And then there is another set of lapses that are created by omission rather than commission. For example, how can we do more to reach out to the growing migrant laborer population in our district? Why can’t the Collaboratives in our counties do more to address stagnating incomes and stubbornly high poverty rates? Why do I always seem to be too busy to spend more time just hanging out with staff and getting to know them better? (That’s the advice Coach Dantonio would give me I’m sure--see the 10th paragraph of this.)

Clearly I can’t foresee all the potential ethical lapses on my own.  Co-workers will know about others that I am unaware of. What I want to do is encourage everyone in the organization to take the threat of ethical lapses seriously.  When I wanted to get staff to stop collecting data on paper (which cost us a lot of staff time which means money) and always automate data collection projects I “branded” the concept with the phrase “Let the robots do the work” which seemed to create a helpful picture of where we wanted to go. I’d like to do something similar with the concept of avoiding ethical lapses.  I’m having trouble coming up with something. I don’t think any of these work:

If it could explode—that’s a bad thing.
It’s been _____ days since anyone was poisoned.
Not losing our jobs because of ethical lapses is job one!

Did you laugh?  I hope so. I think one thing that is wrong with these is that they are negatively phrased; they talk about what is to be avoided rather than what to do.  How ethical lapses happen is an important question, but the solution ought to be phrased positively as making ethical choices.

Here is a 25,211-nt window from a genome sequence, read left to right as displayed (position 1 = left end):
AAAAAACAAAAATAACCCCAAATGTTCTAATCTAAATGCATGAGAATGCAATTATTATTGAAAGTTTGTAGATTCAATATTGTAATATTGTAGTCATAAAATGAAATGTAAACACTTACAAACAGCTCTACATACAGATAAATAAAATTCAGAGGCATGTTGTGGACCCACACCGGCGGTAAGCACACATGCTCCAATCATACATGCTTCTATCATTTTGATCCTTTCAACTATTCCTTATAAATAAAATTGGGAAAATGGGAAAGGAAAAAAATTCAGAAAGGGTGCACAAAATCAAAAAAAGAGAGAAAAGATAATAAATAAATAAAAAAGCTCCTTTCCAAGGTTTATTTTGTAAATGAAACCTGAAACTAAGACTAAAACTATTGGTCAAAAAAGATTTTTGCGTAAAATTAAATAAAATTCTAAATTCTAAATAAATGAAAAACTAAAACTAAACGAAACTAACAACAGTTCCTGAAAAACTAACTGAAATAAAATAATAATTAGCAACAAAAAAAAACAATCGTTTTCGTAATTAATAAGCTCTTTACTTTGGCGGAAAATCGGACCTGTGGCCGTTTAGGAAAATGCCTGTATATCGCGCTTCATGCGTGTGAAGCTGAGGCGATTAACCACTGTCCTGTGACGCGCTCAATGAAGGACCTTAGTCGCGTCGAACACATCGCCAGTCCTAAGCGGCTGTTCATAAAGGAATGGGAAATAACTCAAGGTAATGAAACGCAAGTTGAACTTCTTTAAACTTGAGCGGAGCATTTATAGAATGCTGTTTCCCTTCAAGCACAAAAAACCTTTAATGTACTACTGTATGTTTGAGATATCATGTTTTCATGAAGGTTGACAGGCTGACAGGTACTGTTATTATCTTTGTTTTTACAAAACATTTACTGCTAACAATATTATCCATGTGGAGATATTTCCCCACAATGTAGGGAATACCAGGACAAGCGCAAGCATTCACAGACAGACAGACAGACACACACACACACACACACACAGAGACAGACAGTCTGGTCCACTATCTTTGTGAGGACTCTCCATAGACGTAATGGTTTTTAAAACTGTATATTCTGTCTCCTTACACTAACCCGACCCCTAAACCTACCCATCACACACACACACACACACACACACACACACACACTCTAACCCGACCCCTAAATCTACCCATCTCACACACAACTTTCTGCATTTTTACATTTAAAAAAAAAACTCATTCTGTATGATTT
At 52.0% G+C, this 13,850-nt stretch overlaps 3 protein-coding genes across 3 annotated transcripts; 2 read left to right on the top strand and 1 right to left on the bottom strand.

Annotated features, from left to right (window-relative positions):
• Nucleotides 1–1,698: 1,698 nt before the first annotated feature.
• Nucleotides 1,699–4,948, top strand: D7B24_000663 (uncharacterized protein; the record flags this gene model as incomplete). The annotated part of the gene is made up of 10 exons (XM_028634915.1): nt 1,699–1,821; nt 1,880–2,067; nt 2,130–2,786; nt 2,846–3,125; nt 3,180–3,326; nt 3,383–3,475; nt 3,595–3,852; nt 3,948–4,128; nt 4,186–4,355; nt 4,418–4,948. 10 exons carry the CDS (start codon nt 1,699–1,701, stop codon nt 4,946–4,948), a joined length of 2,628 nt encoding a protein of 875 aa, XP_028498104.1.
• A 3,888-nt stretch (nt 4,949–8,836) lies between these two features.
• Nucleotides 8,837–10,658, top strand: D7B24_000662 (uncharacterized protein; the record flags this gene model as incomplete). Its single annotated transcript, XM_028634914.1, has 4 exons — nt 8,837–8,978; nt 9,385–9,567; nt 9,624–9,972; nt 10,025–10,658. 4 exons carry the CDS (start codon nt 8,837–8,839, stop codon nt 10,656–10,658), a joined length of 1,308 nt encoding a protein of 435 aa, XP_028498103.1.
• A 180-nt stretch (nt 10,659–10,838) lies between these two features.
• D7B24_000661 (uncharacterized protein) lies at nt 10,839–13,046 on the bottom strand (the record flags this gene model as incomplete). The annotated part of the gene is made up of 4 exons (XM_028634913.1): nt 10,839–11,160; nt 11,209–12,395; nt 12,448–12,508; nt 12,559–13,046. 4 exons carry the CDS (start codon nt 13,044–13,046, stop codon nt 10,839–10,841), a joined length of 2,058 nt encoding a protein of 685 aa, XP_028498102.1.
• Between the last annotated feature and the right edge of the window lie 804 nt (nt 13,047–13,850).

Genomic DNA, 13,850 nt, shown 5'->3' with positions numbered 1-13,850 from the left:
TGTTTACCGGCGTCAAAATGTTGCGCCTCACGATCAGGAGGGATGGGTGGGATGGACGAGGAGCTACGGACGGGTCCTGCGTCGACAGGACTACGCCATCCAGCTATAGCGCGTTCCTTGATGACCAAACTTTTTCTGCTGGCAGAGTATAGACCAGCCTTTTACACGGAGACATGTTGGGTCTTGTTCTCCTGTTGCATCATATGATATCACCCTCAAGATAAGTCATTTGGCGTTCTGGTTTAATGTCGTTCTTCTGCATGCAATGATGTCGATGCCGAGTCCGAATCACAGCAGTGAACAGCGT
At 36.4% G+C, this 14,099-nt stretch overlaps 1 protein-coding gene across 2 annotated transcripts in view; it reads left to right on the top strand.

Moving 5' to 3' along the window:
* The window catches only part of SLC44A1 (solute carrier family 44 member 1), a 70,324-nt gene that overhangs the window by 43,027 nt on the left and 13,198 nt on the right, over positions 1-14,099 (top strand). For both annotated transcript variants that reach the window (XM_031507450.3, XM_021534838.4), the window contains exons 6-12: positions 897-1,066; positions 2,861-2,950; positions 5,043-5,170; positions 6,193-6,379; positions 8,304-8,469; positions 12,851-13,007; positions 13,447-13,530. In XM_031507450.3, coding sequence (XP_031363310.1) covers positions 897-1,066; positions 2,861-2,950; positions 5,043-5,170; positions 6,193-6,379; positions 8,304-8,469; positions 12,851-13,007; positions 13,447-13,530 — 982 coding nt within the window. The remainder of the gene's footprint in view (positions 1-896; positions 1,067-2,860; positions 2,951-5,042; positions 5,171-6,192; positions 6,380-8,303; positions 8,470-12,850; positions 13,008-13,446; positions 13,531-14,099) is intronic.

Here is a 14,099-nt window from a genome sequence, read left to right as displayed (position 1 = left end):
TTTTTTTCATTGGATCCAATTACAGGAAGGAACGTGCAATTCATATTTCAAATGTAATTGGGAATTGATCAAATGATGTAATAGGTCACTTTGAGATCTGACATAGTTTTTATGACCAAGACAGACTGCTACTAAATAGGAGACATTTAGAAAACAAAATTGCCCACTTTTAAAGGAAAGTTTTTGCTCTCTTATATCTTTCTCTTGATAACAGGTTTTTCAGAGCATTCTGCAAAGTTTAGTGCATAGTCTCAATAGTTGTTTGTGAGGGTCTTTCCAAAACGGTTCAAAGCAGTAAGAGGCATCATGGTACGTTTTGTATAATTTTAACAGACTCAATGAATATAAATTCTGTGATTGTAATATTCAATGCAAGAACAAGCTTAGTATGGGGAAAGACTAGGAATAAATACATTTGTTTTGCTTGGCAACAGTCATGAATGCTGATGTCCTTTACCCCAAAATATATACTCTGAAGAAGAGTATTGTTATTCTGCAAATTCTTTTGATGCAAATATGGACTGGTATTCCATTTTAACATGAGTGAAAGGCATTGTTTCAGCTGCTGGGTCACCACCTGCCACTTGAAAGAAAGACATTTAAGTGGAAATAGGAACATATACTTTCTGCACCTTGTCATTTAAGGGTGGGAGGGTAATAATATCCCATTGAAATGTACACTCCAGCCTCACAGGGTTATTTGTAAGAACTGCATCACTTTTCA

So help us out here. If you can think of some way to brand the concept of making ethical choices that works in a public health setting please send it along.

Saturday, December 12, 2015

Gripped by Fear

This post was inspired by a question my mother, Barbara Cheatham, of Issaquah, Washington asked me. 

According to the media we are all gripped by fear. The media is focusing on terrorism in particular right now, but we also have guns, mass shootings, police violence against minorities, violence against people thought to be Muslim, and lots of other things to be fearful of, apparently. I am not going to pick apart all the trends in this short article. I just want to quickly make the point that violence overall, including gun violence, is not increasing.

When Barack Obama was elected president gun sales shot up, apparently because people thought gun laws were about to be tightened up.  I thought it would be enlightening (in a dark kind of way) to see if gun violence increased as  a result. More guns = more shootings, right? I waited for a few years to pass and then made the following chart for my state of Michigan.

Gun violence had not increased even though there were more guns out there!  Many years each of the three counties I work in have no homicides at all, even though the air is filled with the sound of gunshots throughout the fall (Thank a hunter for saving you from a car-deer crash).

Curious about what this meant I then graphed the number of assaults. The chart below is for Montcalm County, one of the counties I work in, although you'll get similar results for most, if not all, communities in the country.

Assaults are actually going down! This is a nationwide trend. We just don't beat on each other like we used to.